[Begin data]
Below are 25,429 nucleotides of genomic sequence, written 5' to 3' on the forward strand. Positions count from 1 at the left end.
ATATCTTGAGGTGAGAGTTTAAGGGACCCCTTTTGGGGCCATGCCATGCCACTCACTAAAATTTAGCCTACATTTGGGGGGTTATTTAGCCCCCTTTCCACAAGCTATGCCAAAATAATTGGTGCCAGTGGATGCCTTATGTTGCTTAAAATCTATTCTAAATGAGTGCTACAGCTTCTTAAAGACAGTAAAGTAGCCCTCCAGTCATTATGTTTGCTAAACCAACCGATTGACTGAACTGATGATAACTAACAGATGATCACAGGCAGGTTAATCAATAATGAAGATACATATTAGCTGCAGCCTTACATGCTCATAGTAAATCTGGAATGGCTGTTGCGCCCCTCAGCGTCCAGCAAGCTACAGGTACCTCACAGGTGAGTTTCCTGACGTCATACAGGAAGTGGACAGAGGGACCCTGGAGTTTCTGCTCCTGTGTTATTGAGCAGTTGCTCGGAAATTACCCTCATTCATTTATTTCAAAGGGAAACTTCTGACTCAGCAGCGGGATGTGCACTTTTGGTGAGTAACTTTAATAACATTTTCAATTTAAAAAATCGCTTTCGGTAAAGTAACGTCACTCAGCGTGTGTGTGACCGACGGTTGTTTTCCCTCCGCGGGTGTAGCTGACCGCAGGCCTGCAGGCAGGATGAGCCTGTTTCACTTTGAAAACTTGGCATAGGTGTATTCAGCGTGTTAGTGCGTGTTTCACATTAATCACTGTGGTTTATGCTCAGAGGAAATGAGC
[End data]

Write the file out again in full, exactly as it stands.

Below are 25,429 nucleotides of genomic sequence, written 5' to 3' on the forward strand. Positions count from 1 at the left end.
ATATCTTGAGGTGAGAGTTTAAGGGACCCCTTTTGGGGCCATGCCATGCCACTCACTAAAATTTAGCCTACATTTGGGGGGTTATTTAGCCCCCTTTCCACAAGCTATGCCAAAATAATTGGTGCCAGTGGATGCCTTATGTTGCTTAAAATCTATTCTAAATGAGTGCTACAGCTTCTTAAAGACAGTAAAGTAGCCCTCCAGTCATTATGTTTGCTAAACCAACCGATTGACTGAACTGATGATAACTAACAGATGATCACAGGCAGGTTAATCAATAATGAAGATACATATTAGCTGCAGCCTTACATGCTCATAGTAAATCTGGAATGGCTGTTGCGCCCCTCAGCGTCCAGCAAGCTACAGGTACCTCACAGGTGAGTTTCCTGACGTCATACAGGAAGTGGACAGAGGGACCCTGGAGTTTCTGCTCCTGTGTTATTGAGCAGTTGCTCGGAAATTACCCTCATTCATTTATTTCAAAGGGAAACTTCTGACTCAGCAGCGGGATGTGCACTTTTGGTGAGTAACTTTAATAACATTTTCAATTTAAAAAATCGCTTTCGGTAAAGTAACGTCACTCAGCGTGTGTGTGACCGACGGTTGTTTTCCCTCCGCGGGTGTAGCTGACCGCAGGCCTGCAGGCAGGATGAGCCTGTTTCACTTTGAAAACTTGGCATAGGTGTATTCAGCGTGTTAGTGCGTGTTTCACATTAATCACTGTGGTTTATGCTCAGAGGAAATGAGC